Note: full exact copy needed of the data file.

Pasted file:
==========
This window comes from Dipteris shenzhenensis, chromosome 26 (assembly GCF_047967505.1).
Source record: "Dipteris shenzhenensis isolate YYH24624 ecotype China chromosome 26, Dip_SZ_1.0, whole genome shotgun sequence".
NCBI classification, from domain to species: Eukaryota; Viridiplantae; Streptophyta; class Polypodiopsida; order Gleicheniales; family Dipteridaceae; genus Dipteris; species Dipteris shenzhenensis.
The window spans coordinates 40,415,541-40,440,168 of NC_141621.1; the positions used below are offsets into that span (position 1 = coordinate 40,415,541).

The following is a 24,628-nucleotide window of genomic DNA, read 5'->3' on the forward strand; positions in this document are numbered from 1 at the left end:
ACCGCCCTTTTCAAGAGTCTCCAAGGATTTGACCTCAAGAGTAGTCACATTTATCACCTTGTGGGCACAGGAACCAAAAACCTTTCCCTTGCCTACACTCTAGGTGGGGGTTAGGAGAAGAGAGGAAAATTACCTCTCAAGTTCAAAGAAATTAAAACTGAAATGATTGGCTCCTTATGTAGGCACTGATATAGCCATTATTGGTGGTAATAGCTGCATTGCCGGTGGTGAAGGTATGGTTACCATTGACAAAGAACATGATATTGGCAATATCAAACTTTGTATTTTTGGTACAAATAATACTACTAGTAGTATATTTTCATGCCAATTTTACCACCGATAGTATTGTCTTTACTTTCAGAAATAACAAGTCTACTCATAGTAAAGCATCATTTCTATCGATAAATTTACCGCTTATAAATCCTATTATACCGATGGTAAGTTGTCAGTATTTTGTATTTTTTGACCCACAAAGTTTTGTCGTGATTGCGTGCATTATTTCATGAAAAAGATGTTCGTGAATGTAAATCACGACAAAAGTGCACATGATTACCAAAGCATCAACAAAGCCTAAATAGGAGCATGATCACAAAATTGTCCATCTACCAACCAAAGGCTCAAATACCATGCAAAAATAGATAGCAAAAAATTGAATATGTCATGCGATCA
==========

This window comes from Dipteris shenzhenensis, chromosome 26 (assembly GCF_047967505.1).
Source record: "Dipteris shenzhenensis isolate YYH24624 ecotype China chromosome 26, Dip_SZ_1.0, whole genome shotgun sequence".
NCBI classification, from domain to species: Eukaryota; Viridiplantae; Streptophyta; class Polypodiopsida; order Gleicheniales; family Dipteridaceae; genus Dipteris; species Dipteris shenzhenensis.
The window spans coordinates 40,415,541-40,440,168 of NC_141621.1; the positions used below are offsets into that span (position 1 = coordinate 40,415,541).

The following is a 24,628-nucleotide window of genomic DNA, read 5'->3' on the forward strand; positions in this document are numbered from 1 at the left end:
ACCGCCCTTTTCAAGAGTCTCCAAGGATTTGACCTCAAGAGTAGTCACATTTATCACCTTGTGGGCACAGGAACCAAAAACCTTTCCCTTGCCTACACTCTAGGTGGGGGTTAGGAGAAGAGAGGAAAATTACCTCTCAAGTTCAAAGAAATTAAAACTGAAATGATTGGCTCCTTATGTAGGCACTGATATAGCCATTATTGGTGGTAATAGCTGCATTGCCGGTGGTGAAGGTATGGTTACCATTGACAAAGAACATGATATTGGCAATATCAAACTTTGTATTTTTGGTACAAATAATACTACTAGTAGTATATTTTCATGCCAATTTTACCACCGATAGTATTGTCTTTACTTTCAGAAATAACAAGTCTACTCATAGTAAAGCATCATTTCTATCGATAAATTTACCGCTTATAAATCCTATTATACCGATGGTAAGTTGTCAGTATTTTGTATTTTTTGACCCACAAAGTTTTGTCGTGATTGCGTGCATTATTTCATGAAAAAGATGTTCGTGAATGTAAATCACGACAAAAGTGCACATGATTACCAAAGCATCAACAAAGCCTAAATAGGAGCATGATCACAAAATTGTCCATCTACCAACCAAAGGCTCAAATACCATGCAAAAATAGATAGCAAAAAATTGAATATGTCATGCGATCA